I just want you to know that this is definitely the worst thing I’ve ever done to you… I’m just really, really sorry, okay. Okay? Does that make it better? Are we good now?

No Frank, those are just words. They don’t mean anything unless you back them up… When Vivian mentioned that job, my first thought was what your reaction would be. I didn’t consider what I wanted. It made me think, how did I become this person? So I called her tonight and I took that job. I start next week. And you need to be okay with that.


It’s a great scene, especially in Dern and Burr’s hands (Burr matches the more experienced Dern all the way here). In making her stand, Sue’s statement of purpose doesn’t feel preachy or canned, the writing and the performances making it a real moment between two people that rings with impressive authenticity. As we see from Frank’s disastrous attempts to corral his children (syrup, syrup everywhere), and intuit from the sketchy things we’re led to imagine about the Plasti-Ware people—not to mention Frank’s looming, impossible choice at work—this isn’t the end of this decision. But it’s the truest intimation yet that the Murphy family has enough of a bond underneath all the yelling to stick it out.


Stray observations

  • Speaking of making good use of era-specific details, I like the way the show slows down to watch Bill tremulously dial his friend to propose they go trick-or-treating despite Jimmy’s threats. Making a difficult phone call on a rotary phone required a lot of resolve in not just giving up midway through waiting for that dial to complete its impossibly slow return to zero.
  • To emphasize Sue’s moment of triumph, she casually flips sides in the batting cage while standing up to Frank, showing easy power from both sides of the plate. Switch-hitting Sue, making it happen.
  • The impeding strike at Mohican Airways gains steam, as a slowdown strike puts Frank in the middle of his former baggage handler coworkers and David Koechner’s belligerently gross manager. I like how the handlers, while pissed at Frank’s seeming abandonment, still gather round excitedly to watch him demonstrate the answering machine’s remote control function.
  • Kevin Michael Richardson’s Rosie, leaving a message at Frank’s urging: “Hey there. You are a shit-eating scab turncoat.” Kevin, overhearing: “It’s for Dad!”
  • “You have every right to be mad at me, so why don’t you take a few minutes to yourself before you start dinner.”
  • “This is the worst thing I ever did to you. Except that thing in Harrisburg. Which I now realize I never told you about.”
  • Frank, rejecting Maureen’s space Dracula costume: “Princess take that off now. There’s no girl astronauts. Or vampires.”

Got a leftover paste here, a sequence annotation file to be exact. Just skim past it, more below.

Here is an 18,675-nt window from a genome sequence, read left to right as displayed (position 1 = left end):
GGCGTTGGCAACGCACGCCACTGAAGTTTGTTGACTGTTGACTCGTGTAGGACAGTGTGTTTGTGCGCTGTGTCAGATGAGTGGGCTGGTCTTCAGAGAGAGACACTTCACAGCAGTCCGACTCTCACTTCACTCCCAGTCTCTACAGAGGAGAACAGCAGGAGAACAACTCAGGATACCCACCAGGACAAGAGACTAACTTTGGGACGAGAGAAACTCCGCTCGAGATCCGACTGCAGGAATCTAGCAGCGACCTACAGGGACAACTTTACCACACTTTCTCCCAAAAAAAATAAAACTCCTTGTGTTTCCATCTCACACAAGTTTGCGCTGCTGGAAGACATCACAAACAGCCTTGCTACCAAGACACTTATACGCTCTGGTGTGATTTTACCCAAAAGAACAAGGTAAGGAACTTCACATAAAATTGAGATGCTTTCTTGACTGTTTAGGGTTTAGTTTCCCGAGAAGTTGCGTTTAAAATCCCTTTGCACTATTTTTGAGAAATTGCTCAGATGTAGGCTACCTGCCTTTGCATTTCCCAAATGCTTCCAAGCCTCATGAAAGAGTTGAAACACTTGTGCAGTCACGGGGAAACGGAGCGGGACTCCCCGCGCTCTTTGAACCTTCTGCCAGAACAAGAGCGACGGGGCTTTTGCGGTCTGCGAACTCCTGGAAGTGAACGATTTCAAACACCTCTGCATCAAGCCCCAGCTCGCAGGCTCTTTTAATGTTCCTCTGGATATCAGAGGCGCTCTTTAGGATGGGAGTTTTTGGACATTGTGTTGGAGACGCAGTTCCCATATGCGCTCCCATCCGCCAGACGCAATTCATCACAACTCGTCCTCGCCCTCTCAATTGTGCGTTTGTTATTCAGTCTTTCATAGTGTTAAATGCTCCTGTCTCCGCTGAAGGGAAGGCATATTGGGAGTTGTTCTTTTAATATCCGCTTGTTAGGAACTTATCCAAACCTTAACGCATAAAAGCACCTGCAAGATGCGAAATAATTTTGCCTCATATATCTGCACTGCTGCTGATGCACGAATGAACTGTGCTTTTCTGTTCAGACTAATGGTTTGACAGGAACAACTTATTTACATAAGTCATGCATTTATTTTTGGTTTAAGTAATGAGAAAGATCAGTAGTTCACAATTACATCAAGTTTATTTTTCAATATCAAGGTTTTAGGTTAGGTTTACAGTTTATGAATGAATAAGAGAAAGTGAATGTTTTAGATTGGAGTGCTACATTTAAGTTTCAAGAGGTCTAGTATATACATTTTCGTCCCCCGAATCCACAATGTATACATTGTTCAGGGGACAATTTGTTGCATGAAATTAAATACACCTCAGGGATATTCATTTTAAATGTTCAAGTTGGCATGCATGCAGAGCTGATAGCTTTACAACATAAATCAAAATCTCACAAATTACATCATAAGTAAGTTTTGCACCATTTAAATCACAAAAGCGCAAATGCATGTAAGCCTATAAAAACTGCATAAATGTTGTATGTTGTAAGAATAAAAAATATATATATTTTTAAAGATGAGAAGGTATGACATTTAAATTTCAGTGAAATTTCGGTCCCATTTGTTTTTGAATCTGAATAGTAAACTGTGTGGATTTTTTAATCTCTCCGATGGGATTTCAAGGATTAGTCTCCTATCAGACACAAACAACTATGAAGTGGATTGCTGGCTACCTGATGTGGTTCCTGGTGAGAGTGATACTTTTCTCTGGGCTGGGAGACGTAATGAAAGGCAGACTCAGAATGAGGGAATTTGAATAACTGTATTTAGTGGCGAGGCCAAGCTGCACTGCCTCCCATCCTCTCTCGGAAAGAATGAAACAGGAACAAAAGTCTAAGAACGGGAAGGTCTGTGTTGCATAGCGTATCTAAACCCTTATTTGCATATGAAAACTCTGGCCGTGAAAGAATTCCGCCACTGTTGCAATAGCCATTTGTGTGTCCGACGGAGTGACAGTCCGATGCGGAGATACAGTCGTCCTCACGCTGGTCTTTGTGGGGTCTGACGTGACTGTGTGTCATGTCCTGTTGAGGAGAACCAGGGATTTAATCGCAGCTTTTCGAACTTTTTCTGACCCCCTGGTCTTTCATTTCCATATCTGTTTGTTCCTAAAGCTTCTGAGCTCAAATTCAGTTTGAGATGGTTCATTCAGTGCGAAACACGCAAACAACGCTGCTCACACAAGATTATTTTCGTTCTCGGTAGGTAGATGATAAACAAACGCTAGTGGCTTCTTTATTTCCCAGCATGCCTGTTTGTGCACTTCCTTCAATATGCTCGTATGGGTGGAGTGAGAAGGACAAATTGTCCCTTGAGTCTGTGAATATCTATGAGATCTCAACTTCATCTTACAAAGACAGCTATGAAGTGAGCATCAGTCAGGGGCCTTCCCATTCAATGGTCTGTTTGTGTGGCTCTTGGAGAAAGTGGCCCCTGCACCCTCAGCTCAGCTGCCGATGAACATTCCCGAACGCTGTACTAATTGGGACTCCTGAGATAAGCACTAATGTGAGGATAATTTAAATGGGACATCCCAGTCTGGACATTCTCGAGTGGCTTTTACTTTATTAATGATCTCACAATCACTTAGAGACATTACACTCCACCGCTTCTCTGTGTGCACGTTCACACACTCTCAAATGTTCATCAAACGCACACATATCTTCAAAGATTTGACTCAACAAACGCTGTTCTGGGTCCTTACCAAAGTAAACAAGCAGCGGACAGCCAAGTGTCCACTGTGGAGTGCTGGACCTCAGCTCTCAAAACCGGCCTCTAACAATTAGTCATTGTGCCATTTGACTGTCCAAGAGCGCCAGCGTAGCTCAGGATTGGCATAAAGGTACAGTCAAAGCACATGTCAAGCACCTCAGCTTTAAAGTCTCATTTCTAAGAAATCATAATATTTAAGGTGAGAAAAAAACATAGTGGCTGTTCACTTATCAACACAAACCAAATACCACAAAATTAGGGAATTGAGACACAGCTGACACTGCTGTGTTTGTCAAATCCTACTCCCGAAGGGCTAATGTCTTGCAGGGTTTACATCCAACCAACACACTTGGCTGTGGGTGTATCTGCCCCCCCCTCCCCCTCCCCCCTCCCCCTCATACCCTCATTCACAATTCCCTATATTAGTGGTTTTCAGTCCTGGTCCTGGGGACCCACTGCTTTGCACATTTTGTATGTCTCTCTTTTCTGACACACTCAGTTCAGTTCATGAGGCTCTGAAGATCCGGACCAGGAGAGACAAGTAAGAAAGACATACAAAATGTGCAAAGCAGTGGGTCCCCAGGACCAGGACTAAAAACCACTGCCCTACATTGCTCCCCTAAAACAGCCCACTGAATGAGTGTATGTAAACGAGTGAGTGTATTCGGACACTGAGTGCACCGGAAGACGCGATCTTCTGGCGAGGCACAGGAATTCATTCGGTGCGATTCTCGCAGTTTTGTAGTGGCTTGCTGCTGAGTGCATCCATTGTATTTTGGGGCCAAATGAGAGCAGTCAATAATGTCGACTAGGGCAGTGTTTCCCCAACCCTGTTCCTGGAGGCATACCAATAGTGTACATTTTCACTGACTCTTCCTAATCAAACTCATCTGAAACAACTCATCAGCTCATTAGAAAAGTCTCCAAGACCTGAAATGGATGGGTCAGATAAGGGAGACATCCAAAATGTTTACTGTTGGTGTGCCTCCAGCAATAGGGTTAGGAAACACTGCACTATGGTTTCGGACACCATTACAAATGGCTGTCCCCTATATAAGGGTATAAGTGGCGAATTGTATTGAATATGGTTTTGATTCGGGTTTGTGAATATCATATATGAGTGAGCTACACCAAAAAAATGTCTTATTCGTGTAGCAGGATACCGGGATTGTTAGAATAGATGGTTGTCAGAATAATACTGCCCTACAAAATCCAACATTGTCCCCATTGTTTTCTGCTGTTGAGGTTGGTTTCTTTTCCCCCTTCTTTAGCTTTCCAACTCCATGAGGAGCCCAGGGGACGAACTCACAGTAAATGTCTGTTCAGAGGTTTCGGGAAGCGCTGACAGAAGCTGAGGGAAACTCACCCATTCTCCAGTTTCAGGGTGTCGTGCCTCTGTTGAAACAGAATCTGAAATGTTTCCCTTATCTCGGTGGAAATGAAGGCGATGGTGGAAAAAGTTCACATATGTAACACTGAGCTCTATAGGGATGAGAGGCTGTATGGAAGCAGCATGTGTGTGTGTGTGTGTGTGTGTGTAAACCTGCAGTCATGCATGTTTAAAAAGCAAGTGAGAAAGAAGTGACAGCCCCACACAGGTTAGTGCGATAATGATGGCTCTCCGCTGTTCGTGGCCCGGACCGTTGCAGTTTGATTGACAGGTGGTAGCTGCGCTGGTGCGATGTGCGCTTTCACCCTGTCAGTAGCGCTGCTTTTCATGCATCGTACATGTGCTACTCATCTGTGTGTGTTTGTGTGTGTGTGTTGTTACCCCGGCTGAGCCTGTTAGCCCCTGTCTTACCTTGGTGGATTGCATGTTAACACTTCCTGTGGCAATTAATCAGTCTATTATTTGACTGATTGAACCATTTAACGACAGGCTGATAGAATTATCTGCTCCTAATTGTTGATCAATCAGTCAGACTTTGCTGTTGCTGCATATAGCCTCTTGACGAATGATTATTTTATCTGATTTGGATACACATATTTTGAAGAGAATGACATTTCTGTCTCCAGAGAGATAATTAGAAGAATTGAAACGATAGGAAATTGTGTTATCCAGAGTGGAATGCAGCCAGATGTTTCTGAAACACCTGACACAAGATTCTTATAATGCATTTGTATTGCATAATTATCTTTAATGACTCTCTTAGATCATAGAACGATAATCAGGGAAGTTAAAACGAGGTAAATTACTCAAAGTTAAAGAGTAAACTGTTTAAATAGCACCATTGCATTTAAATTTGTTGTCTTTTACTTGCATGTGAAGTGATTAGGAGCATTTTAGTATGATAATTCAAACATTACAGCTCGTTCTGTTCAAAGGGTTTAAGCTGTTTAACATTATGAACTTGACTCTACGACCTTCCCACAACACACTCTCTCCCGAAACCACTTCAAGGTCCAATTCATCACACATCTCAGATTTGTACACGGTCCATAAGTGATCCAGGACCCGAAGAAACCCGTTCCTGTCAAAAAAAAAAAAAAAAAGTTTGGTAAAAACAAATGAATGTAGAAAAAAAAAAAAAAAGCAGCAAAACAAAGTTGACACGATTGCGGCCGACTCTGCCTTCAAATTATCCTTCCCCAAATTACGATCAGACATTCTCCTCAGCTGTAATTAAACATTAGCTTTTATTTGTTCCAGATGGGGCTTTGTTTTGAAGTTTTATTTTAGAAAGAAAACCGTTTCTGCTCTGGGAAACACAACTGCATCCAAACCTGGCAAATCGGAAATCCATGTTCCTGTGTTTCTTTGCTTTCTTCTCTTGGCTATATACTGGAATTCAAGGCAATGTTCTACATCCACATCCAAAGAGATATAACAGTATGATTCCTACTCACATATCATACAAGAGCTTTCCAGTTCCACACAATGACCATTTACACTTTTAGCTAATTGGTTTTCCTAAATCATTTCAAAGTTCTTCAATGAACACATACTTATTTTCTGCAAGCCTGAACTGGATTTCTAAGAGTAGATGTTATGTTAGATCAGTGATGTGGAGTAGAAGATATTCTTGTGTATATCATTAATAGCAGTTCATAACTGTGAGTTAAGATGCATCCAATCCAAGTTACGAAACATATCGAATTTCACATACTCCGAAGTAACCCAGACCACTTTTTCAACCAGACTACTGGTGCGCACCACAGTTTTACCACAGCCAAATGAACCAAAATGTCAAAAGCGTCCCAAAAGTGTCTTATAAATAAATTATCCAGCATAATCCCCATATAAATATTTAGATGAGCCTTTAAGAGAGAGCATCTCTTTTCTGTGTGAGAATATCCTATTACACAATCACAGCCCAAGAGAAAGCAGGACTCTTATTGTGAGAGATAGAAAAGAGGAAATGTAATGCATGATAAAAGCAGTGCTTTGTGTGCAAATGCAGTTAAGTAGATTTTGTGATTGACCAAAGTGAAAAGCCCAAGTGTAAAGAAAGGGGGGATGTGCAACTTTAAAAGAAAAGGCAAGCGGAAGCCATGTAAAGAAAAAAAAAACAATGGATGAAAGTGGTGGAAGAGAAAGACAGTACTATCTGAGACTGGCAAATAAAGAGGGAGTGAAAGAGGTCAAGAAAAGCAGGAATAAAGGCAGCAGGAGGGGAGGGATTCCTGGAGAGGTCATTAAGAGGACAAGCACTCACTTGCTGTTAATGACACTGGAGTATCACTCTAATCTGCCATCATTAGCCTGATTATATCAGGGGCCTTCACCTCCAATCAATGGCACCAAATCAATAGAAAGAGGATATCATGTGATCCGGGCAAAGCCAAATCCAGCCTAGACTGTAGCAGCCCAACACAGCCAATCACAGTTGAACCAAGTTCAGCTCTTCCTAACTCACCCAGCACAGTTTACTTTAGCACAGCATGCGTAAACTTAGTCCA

• Frank, hearing Maureen say “cocksucker.” “Where did you hear that word? Oh, right.”
  • Even the resolution of Kevin’s homework problem is nicely laid-in, as the ubiquitous “White House Beer” that’s the cheap drink of choice in town has presidential trivia on every can. (It’s William Henry Harrison, by the way. 32 days in office. Thanks, beer!)
  • Sam Rockwell’s Vic continues to steal a scene each episode, here casually resting his bulging cock on the picket fence while revealing that Sue’s Plasti-Ware rep and he had done it while she was his school lunch lady. (“Yeah, you ‘fucked the shit out of me’” is a wonderfully inappropriate use of finger-quotes.)
  • There’s been some debate about where the show actually takes place. While I’ve been assuming Massachusetts, based mainly on Frank’s accent and Burr’s background, a commenter pointed out that the football team, the Rustys, suggests Pittsburgh, and Frank’s reference to Harrisburg tonight seems to lend some credence to the Pennsylvania idea. Although, he also makes a joke about Sue at the batting cages looking like Boog Powell, who, at this time, was a hulking power hitter for the Orioles. In the end, I suppose the working class milieu is the important part, but it’s interesting to try and spot the clues. (Maybe they live in one of the many Springfields.)
  • In what may be the least-likely case of parallel thinking anywhere, the horror movie the kids are watching concerns The Waffler, a Frankenstein’s Monster-looking creature who turns people into waffles. There was a The Waffler as a minor character (a would-be superhero played by a pre-fame Dane Cook, of all people) in Mystery Men. This means something. (Update: No, it doesn’t.)